- [Show abstract] [Hide abstract] ABSTRACT: MADS-box genes encode a family of transcription factors that control a diverse range of processes in flowering plants. In this study, 13 unique MADS genes were cloned from Betula platyphylla Suk., and 2-year-old Betula seedlings propagated in glasshouses were selected as plant materials. The expression profile of each BpMADS was investigated during the growth season and following gibberellin (GA) treatments by real-time quantitative reverse transcription polymerase chain reaction. The relative abundance of the 13 BpMADS was shown to differ during each month, indicating that the activity of the genes varies during the annual growing period. Expression analyses demonstrated that these BpMADS were regulated by GA signaling pathways. Furthermore, the variations in expression patterns suggest that the genes act independently to fulfill specific functions or act cooperatively in physiological processes. The study of birch MADSs is important for the purposes of improving breeding techniques and molecular biotechnology. Keywords Betula platyphylla Suk.–MADS-box genes–Flowering–Gibberellins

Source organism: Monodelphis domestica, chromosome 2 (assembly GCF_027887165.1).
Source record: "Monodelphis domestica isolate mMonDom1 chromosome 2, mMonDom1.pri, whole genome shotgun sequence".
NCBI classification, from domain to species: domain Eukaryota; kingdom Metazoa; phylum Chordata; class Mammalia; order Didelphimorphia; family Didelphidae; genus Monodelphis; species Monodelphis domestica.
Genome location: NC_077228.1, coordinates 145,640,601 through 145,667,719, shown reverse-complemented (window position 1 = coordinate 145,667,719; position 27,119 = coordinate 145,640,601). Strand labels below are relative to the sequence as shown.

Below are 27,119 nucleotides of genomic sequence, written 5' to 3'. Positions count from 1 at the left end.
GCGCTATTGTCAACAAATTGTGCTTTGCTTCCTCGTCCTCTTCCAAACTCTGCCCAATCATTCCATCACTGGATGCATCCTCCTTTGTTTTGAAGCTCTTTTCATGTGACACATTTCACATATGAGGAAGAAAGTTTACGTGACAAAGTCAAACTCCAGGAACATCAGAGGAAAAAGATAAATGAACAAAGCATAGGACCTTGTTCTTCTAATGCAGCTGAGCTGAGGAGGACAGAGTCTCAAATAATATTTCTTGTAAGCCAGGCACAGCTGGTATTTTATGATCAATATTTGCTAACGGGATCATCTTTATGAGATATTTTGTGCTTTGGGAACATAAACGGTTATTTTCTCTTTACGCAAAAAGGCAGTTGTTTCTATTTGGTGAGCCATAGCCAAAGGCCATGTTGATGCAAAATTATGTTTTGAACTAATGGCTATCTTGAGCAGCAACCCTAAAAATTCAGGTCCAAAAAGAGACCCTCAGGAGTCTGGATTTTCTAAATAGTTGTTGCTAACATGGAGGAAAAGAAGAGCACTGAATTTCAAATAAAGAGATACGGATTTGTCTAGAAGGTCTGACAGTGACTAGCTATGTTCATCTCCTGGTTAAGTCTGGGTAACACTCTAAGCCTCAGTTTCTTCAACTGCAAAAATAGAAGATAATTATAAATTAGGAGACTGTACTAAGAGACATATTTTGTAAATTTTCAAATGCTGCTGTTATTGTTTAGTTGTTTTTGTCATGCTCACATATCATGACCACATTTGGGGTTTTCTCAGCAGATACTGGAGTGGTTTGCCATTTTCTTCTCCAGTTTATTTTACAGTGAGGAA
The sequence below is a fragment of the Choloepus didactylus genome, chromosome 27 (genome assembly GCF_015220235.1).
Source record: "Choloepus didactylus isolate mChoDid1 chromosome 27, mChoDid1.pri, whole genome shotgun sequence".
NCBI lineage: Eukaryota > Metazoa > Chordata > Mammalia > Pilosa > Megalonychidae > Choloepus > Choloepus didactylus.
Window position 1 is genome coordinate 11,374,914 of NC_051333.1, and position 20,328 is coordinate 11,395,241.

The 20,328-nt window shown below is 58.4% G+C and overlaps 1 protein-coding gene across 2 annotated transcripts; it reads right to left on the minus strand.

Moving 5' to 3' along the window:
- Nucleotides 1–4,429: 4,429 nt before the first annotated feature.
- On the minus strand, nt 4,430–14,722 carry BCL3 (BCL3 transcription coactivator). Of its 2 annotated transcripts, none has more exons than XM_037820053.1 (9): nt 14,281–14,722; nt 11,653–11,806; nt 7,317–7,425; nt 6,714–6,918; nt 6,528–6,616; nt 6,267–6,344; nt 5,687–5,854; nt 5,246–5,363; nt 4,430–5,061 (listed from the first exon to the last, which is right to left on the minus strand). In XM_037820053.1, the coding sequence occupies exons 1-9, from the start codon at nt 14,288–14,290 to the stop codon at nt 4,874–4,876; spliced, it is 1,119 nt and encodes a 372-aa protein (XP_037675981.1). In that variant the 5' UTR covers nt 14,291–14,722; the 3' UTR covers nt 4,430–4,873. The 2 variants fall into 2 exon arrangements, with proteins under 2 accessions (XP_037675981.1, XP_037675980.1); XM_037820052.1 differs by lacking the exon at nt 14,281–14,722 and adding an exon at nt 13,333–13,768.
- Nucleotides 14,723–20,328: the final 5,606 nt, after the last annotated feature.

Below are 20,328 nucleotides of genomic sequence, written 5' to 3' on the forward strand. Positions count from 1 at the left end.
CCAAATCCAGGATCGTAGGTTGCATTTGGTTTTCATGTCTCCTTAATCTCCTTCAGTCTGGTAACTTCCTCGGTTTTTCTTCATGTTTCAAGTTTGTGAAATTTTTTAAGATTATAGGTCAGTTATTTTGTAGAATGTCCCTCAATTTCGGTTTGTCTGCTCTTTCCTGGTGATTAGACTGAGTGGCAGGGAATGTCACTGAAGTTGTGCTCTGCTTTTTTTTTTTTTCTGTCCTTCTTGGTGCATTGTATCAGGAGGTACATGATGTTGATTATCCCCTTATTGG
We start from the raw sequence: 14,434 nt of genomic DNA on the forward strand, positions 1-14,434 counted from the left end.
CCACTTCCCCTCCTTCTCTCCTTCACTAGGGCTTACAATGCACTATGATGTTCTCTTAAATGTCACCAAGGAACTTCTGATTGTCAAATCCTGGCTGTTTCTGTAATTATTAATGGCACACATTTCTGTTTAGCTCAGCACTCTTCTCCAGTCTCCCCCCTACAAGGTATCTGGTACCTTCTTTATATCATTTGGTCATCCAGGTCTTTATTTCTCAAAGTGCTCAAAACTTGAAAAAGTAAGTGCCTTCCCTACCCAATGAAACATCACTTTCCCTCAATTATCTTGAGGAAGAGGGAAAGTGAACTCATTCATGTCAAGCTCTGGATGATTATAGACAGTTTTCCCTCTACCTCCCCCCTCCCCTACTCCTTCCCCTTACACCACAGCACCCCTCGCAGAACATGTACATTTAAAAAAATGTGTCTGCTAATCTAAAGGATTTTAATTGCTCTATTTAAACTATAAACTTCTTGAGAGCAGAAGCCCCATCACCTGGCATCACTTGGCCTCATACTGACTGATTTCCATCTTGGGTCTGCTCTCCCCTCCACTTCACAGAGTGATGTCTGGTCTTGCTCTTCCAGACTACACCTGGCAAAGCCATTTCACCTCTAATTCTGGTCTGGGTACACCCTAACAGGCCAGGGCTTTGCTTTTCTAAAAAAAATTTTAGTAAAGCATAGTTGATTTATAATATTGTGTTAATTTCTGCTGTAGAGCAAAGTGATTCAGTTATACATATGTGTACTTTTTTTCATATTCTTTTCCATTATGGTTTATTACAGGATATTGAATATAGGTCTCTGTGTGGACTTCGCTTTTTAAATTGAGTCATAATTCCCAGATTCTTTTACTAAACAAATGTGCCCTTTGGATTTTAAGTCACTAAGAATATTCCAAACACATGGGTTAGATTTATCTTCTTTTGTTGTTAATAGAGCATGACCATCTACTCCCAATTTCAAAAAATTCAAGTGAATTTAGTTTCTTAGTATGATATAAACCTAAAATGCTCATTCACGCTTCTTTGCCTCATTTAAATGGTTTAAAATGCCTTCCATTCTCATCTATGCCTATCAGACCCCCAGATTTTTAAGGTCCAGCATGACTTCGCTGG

- [Show abstract] [Hide abstract] ABSTRACT: The ThPOD1 gene encodes a peroxidase and was isolated from a Tamarix hispida NaCl-stress root cDNA library. We found that ThPOD1 expression could be induced by abiotic stresses such as cold, salt, drought and exogenous abscisic acid. These findings suggested that ThPOD1 might be involved in the plant response to environmental stresses and ABA treatment. To elucidate the function of this gene, recombinant plasmids expressing full-length ThPOD1 as well as ThPOD2 (aa 41-337), and ThPOD3 (aa 73-337) truncated polypeptides were constructed. SDS-PAGE and Western blot analyses of the fusion proteins revealed that the molecular weights of ThPOD1, ThPOD2 and ThPOD3 were approximately 57, approximately 50 and approximately 47 kDa, respectively. Stress assays of E. coli treated with the recombinant plasmids indicated that ThPOD3 could improve resistance to drought stress. This finding could potentially be used to improve plant tolerance to drought stress via gene transfer.
- [Show abstract] [Hide abstract] ABSTRACT: The ThCAP gene, which encodes a cold acclimation protein, was isolated from a Tamarix hispida NaCl-stress root cDNA library; its expression patterns were then assayed by qRT-PCR in different T. hispida tissues treated with low temperature (4 degrees C), salt (400 mM NaCl), drought (20% PEG6000) and exogenous abscisic acid (100 microM). Induction of ThCAP gene was not only responsive to different stress conditions but was also organ specific. When transgenic Populus (P. davidiana x P. bolleana) plants were generated, expressing ThCAP under regulation of the cauliflower mosaic virus CaMV 35S promoter, they had a greater resistance to low temperature than non-transgenic seedlings, suggesting that ThCAP might play an important role in cold tolerance.